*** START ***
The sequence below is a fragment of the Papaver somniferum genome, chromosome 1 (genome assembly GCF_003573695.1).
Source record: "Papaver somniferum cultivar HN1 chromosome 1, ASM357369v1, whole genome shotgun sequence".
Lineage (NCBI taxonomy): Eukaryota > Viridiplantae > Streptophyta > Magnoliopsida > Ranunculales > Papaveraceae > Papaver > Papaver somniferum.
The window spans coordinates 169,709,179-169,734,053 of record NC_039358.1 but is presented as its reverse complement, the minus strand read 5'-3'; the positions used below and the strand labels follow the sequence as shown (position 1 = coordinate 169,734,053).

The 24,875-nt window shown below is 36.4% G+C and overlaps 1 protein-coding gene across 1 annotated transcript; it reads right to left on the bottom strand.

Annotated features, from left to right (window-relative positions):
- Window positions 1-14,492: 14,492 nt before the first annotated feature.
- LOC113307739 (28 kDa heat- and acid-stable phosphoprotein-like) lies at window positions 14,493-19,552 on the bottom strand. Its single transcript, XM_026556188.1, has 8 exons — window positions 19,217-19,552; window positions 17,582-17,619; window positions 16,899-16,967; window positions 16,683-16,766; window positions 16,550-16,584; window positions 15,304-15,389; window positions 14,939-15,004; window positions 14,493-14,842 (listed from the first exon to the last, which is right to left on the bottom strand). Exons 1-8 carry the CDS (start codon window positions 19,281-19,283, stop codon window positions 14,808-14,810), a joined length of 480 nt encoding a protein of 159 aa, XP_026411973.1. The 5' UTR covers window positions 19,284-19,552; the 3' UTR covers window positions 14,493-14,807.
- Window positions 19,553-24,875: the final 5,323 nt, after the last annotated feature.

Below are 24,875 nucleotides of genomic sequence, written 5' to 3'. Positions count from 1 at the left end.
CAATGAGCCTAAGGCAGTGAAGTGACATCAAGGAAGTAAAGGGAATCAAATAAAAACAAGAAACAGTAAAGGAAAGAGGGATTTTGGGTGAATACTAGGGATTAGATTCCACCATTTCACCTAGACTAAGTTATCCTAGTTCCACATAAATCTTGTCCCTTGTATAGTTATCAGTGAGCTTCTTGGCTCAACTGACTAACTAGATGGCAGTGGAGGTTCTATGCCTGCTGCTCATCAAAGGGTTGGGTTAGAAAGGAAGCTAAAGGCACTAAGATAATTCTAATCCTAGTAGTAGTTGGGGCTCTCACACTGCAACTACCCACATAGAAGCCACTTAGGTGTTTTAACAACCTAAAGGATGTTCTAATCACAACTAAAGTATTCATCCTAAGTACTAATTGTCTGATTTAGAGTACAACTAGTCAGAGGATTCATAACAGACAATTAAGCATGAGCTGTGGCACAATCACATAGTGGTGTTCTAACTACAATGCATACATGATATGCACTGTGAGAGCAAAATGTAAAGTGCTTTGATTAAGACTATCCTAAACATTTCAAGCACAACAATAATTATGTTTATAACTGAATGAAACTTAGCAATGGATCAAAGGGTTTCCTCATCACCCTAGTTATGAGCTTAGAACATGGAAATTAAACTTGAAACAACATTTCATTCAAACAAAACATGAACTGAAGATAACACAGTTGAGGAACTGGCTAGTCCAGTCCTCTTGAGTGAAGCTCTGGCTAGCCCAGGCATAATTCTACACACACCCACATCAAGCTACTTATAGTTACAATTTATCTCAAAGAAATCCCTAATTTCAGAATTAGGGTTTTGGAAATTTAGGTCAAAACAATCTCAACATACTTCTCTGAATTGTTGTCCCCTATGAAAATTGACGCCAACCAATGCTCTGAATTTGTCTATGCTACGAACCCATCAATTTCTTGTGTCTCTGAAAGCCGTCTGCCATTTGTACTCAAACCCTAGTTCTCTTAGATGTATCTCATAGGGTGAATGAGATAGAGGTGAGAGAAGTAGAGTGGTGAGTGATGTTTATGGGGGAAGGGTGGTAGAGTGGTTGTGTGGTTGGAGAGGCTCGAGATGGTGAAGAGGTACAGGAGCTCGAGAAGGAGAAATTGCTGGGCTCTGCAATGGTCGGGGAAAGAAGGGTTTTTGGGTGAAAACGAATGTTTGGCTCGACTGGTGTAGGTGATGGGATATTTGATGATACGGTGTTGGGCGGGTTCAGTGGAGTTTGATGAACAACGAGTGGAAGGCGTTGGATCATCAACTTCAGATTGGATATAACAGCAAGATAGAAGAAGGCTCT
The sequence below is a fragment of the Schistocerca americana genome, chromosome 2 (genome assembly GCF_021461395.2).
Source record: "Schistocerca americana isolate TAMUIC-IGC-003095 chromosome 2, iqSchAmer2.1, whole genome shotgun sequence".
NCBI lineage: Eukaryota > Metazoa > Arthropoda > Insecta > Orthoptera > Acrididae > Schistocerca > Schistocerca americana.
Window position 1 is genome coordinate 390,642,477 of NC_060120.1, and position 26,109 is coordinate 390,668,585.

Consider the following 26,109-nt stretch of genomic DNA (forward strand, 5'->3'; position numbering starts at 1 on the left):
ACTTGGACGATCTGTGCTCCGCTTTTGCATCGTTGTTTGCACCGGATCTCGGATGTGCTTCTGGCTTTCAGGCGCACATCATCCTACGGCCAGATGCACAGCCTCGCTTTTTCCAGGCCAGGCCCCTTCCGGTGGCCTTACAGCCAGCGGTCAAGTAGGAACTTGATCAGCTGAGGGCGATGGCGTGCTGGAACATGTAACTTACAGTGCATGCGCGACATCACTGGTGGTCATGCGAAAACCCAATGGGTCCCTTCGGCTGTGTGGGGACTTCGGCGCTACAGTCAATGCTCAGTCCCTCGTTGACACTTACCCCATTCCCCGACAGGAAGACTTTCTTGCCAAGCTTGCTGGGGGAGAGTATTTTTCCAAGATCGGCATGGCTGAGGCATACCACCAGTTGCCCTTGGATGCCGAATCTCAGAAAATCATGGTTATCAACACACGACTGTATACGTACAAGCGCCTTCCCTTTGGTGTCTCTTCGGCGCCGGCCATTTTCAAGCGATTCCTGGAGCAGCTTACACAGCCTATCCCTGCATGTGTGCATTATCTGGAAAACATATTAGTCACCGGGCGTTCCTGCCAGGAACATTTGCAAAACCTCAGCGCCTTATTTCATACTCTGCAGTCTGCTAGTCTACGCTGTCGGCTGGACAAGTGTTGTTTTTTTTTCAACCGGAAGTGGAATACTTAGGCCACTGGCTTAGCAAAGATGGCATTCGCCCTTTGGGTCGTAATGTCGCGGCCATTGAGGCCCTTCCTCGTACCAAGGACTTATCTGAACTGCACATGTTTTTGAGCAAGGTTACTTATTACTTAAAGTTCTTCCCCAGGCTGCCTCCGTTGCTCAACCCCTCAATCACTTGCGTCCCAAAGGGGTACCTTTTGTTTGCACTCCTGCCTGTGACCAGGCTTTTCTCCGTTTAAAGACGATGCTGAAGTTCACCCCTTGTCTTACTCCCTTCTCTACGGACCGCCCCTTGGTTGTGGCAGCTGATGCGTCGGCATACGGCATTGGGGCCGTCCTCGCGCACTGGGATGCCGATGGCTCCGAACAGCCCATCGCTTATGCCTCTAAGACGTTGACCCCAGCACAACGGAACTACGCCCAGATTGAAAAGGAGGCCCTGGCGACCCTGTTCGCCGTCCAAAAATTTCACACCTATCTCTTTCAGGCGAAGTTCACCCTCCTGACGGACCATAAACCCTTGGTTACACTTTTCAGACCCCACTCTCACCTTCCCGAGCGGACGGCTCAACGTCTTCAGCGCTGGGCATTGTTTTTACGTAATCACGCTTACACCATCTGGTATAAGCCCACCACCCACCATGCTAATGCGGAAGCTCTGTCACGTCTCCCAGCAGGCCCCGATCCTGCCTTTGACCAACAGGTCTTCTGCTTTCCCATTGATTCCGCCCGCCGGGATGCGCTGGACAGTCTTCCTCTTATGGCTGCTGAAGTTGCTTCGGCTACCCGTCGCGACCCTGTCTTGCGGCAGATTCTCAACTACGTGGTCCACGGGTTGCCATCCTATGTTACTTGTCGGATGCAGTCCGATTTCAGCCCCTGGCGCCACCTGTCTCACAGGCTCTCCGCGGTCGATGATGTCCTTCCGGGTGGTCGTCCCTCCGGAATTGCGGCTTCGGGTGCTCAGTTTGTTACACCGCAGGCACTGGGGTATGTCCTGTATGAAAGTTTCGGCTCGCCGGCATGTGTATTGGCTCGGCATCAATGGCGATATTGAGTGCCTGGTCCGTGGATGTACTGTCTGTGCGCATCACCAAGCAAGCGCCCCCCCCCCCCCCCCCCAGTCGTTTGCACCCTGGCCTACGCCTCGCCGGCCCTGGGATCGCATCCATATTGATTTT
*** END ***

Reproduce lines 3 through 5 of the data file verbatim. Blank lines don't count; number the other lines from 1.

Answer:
Lineage (NCBI taxonomy): Eukaryota > Viridiplantae > Streptophyta > Magnoliopsida > Ranunculales > Papaveraceae > Papaver > Papaver somniferum.
The window spans coordinates 169,709,179-169,734,053 of record NC_039358.1 but is presented as its reverse complement, the minus strand read 5'-3'; the positions used below and the strand labels follow the sequence as shown (position 1 = coordinate 169,734,053).

The 24,875-nt window shown below is 36.4% G+C and overlaps 1 protein-coding gene across 1 annotated transcript; it reads right to left on the bottom strand.